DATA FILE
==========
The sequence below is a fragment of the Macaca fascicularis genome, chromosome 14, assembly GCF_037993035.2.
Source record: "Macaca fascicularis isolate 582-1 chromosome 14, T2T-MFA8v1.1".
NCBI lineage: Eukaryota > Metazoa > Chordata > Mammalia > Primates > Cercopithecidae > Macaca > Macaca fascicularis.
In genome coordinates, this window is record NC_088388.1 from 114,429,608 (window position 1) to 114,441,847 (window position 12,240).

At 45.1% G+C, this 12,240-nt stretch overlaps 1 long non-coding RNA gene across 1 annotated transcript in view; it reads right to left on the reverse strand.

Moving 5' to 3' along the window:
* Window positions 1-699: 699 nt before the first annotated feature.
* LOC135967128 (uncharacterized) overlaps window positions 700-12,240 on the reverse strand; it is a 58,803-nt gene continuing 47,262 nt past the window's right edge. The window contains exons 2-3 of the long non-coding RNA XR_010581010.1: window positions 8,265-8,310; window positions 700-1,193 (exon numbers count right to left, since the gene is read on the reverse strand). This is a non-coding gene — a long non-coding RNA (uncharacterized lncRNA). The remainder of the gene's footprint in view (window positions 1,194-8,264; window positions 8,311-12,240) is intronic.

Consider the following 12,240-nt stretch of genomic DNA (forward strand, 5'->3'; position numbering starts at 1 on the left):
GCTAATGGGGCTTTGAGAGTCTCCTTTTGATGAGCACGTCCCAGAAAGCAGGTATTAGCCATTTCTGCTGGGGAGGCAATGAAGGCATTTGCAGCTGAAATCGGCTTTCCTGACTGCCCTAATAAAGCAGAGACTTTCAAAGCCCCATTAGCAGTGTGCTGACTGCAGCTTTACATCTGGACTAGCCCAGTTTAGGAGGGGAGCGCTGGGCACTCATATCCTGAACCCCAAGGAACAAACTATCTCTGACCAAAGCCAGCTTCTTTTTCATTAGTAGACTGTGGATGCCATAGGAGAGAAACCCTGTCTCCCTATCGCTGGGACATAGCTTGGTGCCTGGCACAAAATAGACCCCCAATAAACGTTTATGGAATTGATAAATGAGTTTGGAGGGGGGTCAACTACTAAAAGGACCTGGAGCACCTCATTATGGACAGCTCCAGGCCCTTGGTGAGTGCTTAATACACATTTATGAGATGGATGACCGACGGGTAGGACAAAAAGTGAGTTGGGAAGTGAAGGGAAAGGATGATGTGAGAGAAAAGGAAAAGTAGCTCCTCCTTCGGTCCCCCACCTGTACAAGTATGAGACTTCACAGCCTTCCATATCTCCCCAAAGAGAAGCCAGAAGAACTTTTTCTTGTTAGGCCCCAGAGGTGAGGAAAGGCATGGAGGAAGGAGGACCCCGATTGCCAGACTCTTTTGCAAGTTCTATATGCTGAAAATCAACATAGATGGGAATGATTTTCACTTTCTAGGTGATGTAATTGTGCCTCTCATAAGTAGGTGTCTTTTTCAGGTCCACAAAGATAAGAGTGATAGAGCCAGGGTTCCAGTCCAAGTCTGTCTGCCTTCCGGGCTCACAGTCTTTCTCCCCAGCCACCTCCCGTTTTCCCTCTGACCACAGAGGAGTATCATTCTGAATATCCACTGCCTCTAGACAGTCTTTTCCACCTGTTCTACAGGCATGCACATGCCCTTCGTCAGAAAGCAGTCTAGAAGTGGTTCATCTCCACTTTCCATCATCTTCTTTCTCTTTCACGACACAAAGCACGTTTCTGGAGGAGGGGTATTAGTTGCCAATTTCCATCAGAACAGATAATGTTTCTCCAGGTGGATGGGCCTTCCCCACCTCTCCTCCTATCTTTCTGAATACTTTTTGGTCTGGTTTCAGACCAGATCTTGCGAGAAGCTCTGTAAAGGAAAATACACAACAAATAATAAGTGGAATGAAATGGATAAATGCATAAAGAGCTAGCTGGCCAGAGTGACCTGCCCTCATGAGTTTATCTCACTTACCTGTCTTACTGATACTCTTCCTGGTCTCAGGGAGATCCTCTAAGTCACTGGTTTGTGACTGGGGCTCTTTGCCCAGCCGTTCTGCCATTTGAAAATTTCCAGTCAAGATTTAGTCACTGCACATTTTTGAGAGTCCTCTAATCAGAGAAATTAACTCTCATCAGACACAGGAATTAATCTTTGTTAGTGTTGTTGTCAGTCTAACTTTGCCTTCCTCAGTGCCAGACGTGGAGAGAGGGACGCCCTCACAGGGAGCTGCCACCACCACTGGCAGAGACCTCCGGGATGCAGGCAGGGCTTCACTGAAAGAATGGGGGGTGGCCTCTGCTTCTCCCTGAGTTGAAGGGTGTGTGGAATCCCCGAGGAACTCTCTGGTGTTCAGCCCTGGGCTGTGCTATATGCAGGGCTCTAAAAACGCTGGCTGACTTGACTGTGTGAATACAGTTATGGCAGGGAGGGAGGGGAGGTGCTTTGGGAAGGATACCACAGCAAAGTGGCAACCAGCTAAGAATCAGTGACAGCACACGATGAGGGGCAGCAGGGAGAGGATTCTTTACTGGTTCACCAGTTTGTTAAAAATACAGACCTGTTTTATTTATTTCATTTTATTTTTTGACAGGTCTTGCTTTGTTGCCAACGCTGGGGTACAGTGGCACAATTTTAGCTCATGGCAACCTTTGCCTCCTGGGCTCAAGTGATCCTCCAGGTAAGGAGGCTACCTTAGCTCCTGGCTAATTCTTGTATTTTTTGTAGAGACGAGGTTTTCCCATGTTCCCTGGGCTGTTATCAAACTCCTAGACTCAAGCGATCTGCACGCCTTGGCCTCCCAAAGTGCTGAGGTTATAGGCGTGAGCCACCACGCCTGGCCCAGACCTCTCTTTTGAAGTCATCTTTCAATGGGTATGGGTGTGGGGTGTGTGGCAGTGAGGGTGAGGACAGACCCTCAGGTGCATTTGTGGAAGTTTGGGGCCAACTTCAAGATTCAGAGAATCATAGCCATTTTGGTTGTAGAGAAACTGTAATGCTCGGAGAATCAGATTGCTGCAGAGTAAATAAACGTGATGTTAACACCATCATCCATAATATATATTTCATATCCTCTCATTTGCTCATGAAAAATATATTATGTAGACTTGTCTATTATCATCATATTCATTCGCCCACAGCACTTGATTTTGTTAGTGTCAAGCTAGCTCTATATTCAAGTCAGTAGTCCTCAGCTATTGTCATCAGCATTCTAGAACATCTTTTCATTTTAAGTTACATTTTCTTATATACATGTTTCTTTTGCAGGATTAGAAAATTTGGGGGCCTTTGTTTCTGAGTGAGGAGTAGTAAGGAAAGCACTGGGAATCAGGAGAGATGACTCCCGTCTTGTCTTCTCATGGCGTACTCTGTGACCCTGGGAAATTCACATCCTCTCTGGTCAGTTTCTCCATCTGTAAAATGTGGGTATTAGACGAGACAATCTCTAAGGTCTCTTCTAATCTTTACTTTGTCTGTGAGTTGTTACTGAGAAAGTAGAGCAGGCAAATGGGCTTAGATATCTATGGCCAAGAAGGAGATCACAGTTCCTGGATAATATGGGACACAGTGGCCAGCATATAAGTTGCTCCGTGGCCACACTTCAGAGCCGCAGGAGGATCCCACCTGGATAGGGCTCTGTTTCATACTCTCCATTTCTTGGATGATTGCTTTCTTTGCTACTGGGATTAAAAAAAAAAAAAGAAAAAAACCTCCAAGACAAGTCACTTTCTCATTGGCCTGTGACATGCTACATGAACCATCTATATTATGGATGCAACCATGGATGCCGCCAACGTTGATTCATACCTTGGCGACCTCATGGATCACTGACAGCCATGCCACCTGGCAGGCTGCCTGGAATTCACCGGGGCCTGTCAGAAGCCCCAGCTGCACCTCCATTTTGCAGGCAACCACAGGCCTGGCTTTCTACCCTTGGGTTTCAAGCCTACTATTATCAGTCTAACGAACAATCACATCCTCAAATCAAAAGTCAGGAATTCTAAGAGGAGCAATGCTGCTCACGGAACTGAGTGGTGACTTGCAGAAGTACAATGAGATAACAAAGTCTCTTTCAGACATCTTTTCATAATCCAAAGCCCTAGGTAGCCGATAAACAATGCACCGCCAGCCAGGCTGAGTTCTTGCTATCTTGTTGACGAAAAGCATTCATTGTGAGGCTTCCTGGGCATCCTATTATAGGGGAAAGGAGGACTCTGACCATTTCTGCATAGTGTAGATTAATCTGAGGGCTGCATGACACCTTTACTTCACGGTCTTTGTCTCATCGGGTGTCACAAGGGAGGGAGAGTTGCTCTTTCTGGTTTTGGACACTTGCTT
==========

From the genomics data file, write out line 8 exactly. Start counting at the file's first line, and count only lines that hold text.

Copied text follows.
* LOC135967128 (uncharacterized) overlaps window positions 700-12,240 on the reverse strand; it is a 58,803-nt gene continuing 47,262 nt past the window's right edge. The window contains exons 2-3 of the long non-coding RNA XR_010581010.1: window positions 8,265-8,310; window positions 700-1,193 (exon numbers count right to left, since the gene is read on the reverse strand). This is a non-coding gene — a long non-coding RNA (uncharacterized lncRNA). The remainder of the gene's footprint in view (window positions 1,194-8,264; window positions 8,311-12,240) is intronic.